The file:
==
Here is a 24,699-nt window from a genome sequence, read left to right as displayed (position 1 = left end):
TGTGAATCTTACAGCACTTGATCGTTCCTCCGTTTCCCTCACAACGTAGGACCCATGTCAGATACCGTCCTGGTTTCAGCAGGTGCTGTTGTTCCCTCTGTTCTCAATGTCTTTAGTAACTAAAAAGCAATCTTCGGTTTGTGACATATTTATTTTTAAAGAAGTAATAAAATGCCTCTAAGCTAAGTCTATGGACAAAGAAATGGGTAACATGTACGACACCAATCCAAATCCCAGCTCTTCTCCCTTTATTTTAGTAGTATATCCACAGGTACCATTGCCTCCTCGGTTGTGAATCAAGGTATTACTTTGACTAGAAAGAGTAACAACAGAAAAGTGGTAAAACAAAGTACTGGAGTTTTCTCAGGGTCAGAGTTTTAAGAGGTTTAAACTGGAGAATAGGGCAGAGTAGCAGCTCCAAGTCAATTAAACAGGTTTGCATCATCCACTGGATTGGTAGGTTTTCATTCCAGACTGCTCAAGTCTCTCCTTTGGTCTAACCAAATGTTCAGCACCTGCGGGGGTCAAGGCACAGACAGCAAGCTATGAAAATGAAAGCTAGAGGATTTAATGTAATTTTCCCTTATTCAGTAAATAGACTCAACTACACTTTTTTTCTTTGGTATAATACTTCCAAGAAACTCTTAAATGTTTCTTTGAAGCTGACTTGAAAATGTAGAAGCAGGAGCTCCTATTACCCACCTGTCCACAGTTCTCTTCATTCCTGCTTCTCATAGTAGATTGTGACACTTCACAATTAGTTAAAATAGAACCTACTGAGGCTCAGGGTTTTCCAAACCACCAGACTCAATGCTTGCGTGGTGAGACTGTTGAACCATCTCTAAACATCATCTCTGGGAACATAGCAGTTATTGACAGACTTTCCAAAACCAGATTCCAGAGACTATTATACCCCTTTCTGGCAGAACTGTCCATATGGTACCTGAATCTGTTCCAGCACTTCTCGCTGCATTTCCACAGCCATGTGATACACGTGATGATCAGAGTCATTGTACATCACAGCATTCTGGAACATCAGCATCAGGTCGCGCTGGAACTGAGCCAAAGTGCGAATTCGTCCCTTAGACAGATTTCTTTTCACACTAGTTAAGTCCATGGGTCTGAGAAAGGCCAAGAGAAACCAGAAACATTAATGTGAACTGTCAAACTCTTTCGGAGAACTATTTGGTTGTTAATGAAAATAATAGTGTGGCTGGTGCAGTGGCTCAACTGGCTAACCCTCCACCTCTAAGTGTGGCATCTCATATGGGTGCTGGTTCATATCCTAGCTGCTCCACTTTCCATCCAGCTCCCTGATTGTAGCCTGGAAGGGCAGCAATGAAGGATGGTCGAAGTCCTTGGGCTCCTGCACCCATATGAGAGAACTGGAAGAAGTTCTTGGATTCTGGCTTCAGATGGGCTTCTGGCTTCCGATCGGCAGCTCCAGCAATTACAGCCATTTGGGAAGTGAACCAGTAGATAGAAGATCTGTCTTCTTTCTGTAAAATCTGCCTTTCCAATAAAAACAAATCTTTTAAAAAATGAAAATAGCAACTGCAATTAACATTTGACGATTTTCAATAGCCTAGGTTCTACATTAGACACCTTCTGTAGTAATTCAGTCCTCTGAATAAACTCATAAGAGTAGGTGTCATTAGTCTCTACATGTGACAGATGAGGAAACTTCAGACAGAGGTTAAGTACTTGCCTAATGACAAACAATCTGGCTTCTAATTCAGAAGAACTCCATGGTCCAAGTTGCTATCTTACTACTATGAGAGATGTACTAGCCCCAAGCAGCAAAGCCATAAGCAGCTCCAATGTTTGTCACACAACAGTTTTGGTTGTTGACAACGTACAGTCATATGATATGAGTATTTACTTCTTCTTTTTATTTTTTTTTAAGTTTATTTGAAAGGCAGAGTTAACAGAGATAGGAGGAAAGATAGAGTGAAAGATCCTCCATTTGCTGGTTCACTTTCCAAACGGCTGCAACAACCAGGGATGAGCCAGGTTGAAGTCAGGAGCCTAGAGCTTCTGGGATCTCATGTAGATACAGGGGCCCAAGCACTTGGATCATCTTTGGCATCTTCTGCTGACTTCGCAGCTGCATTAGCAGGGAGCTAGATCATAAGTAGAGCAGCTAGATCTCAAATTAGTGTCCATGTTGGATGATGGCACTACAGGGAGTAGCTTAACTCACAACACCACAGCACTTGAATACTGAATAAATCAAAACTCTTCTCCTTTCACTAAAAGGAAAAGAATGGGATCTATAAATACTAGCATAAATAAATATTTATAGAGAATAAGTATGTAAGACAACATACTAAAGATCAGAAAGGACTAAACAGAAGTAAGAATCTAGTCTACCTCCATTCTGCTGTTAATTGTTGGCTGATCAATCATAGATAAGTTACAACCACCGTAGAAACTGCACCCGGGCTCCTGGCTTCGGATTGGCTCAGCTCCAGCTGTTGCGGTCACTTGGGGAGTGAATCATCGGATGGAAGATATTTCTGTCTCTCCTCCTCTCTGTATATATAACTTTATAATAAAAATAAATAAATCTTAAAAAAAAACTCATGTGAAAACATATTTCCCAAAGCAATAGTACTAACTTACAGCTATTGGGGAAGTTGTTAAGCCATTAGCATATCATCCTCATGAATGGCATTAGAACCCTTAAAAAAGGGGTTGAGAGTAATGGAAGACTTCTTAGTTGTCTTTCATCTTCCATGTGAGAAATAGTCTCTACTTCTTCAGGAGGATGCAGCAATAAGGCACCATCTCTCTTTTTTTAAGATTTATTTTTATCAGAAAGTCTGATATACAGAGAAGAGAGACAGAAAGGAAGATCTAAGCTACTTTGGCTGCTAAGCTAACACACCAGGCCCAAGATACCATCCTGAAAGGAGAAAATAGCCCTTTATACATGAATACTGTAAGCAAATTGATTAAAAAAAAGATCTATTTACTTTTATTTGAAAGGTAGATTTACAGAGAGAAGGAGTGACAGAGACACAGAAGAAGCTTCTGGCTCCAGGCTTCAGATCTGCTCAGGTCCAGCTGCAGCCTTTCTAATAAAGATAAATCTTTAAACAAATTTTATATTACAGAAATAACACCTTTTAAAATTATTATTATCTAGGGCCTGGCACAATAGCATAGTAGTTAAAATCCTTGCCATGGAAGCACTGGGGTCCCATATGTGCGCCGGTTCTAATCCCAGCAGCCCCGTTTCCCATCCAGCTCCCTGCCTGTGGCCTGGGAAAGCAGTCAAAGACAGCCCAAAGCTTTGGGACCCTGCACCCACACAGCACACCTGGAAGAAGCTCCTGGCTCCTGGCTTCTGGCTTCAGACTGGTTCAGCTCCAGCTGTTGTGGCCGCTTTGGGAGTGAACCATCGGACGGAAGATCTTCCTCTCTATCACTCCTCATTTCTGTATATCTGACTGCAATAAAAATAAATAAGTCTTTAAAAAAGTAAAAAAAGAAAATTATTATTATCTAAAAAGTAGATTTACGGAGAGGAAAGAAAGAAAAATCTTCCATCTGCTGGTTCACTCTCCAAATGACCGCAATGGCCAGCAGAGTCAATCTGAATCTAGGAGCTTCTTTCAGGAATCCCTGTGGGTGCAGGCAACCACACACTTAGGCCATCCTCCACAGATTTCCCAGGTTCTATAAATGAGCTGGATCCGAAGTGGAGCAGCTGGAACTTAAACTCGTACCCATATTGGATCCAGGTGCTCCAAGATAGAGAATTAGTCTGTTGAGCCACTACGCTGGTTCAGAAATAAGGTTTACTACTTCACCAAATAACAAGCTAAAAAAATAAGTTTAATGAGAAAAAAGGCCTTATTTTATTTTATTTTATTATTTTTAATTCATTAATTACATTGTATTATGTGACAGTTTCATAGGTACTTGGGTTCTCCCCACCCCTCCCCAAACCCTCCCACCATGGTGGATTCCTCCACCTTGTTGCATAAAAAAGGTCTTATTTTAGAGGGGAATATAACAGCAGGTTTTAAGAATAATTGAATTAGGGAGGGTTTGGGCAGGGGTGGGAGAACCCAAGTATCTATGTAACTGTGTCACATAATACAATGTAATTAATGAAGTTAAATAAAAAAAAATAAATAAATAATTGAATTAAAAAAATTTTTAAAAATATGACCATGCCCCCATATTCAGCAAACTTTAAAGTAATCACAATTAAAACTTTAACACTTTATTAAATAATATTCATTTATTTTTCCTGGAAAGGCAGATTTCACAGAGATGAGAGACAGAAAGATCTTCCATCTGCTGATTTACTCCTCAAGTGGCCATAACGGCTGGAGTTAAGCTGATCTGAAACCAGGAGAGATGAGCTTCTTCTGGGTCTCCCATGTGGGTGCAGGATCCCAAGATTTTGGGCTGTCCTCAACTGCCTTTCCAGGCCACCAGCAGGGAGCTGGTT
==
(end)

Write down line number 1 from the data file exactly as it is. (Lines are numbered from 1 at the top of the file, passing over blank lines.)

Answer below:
Here is a 24,699-nt window from a genome sequence, read left to right as displayed (position 1 = left end):